This Female Tennis Icon Changed Wimbledon's History In The Most Important Way

by Sophie McEvoy
Clive Brunskill/Getty Images Sport/Getty Images

Ah, Wimbledon. Not only does this historic tournament mark the beginning of summer, but it's also a chance to see the world's most incredible and iconic female athletes do their thing and empower the next generation of aspiring players. And while you may get lost in the anticipation and drama of the game, in the end it's all about who will take home those championship trophies and a significant sum of dosh to boot. But is the Wimbledon prize money equal?

Thankfully, the answer is a resounding yes — but it hasn't always been this way. In fact, as the World Economic Forum reports, Wimbledon was the "last of the four major tournaments to award equal prize money" despite being the oldest tournament, "with the US Open rolling out pay parity in 1973, the Australian Open in 2001 and the French Open in 2006." As BBC reports, the All England Club initially refused to change the pay disparity as "women had best-of-three set matches" while the men had best-of-five contests," i.e. male players had a longer match time than women.

But as Venus Williams wrote in an op-ed for The Times in 2006, "women players would be happy to play five-set matches in grand slam tournaments" and made it clear that something needed to change for women to be fully appreciated in the sport.

"I said: 'All of our hearts beat the same. When your eyes are closed, you really can't tell, next you who, who's a man and who's a woman.' And I asked them to think about their daughters and their wives and sisters. How would they like to be treated?" Williams said during a meeting of the Grand Slam Board in 2005, as USA Today cited in 2018.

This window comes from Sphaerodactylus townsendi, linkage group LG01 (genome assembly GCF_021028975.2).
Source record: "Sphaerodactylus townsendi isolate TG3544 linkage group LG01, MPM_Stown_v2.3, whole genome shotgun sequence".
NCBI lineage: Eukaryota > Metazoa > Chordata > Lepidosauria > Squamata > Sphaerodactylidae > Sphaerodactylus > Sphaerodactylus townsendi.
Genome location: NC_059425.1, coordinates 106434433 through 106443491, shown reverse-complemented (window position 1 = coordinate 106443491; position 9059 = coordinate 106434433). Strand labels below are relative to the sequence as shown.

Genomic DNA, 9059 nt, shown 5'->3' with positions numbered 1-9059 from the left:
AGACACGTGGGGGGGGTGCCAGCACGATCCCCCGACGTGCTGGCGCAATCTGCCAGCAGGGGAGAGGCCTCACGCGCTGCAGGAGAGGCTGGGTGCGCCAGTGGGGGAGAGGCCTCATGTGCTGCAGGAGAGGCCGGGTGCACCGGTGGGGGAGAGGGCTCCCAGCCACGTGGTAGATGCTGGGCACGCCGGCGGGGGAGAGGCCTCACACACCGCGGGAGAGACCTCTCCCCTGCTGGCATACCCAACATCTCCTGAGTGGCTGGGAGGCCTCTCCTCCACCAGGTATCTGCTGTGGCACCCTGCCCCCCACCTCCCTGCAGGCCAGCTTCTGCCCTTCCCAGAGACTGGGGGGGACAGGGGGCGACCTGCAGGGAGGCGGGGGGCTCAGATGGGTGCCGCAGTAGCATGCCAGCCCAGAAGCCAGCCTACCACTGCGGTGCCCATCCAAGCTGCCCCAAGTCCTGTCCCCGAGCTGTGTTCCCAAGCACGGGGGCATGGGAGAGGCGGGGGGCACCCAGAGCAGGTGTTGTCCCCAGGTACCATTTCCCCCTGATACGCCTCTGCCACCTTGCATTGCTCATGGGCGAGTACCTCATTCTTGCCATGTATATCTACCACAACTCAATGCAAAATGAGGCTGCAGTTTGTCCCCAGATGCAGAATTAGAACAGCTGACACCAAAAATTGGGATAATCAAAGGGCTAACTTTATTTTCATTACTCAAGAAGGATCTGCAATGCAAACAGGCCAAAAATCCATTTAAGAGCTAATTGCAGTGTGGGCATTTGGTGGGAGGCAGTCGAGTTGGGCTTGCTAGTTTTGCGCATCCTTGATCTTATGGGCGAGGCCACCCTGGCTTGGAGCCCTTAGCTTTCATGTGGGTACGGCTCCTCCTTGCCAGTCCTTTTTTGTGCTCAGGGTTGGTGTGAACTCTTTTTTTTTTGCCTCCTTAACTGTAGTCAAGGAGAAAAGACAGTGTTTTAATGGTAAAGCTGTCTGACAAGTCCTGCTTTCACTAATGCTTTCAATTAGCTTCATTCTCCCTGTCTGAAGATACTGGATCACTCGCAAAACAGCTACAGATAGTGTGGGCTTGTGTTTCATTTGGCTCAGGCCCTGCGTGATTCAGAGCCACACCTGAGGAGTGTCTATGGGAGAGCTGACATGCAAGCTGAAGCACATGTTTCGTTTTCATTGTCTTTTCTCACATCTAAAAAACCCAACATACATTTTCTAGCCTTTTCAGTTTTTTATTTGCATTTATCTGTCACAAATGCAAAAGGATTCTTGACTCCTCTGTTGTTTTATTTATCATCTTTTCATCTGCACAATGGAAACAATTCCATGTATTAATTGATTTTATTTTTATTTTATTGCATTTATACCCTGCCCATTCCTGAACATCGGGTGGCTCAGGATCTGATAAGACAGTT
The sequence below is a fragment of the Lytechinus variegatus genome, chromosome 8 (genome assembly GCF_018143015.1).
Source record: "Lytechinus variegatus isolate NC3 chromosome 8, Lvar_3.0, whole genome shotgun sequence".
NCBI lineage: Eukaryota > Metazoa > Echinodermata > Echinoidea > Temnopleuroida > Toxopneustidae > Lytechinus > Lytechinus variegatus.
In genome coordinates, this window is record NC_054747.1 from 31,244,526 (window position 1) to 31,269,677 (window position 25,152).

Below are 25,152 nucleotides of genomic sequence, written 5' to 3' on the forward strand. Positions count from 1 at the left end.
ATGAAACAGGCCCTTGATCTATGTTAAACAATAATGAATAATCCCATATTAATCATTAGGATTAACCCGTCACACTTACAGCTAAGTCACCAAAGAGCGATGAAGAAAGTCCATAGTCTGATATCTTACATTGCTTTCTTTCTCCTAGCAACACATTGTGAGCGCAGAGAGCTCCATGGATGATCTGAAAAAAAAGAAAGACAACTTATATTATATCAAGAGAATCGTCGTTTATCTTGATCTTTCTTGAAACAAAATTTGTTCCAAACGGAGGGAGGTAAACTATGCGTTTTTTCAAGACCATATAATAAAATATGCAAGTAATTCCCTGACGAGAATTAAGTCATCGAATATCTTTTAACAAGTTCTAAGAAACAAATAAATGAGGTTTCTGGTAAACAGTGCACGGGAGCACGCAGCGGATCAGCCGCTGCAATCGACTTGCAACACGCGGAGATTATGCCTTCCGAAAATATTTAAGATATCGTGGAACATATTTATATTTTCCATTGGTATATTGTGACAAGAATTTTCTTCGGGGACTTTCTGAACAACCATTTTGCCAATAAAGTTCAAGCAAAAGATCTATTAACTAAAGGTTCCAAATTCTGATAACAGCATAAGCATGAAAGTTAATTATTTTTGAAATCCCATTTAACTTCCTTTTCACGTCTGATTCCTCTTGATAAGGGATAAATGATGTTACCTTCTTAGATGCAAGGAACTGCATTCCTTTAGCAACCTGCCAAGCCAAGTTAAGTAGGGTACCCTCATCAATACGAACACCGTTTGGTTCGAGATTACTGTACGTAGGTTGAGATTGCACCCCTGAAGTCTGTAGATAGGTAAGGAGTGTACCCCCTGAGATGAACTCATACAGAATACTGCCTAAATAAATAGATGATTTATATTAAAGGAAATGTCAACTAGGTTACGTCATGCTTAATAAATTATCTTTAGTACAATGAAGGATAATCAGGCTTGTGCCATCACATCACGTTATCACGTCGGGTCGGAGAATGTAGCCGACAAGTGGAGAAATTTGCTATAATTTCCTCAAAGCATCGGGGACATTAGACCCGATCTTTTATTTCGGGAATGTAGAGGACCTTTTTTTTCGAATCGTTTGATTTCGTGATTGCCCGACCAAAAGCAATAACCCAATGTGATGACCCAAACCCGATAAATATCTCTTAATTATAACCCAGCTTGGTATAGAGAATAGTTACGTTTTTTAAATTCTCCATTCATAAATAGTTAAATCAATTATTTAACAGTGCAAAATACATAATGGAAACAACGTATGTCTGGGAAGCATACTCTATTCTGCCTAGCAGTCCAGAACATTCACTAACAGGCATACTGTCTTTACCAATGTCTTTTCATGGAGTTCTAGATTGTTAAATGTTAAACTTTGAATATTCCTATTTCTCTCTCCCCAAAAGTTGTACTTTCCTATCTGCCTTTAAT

"Sometimes, we lose track of, and don't even realise, our own bias and our own prejudice. And we have to confront ourselves."
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Striving to continue the work of the Women's Tennis Association founded by former world champion Billie Jean King in 1973, the constant push for equality by Williams, her younger sister Serena, and the likes of Maria Sharapova and Kim Clijsters eventually pushed the All England Club to reward both men and women the same amount of prize money in 2007. "We believe our decision to offer equal prize money provides a boost for the game as a whole and recognises the enormous contribution that women players make to the game and to Wimbledon," chairman of All England Club said in 2007. "We hope it will also encourage girls who want a career in sport to choose tennis as their best option. In short, good for tennis, good for women players and good for Wimbledon."

Williams fight for equality didn't stop there, as she and Serena became members of the Billie Jean King Leadership Initiative (BJKLI) in 2018, to further the cause of equal pay in the workplace. "They've been through a lot themselves, so they totally understand what's going on," King told USA Today.

"The two of them have transcended sports. The BJKLI is not about sports. It's about every industry. To try and get equal pay for equal work, and that means across the board, from CEOs down to entry level."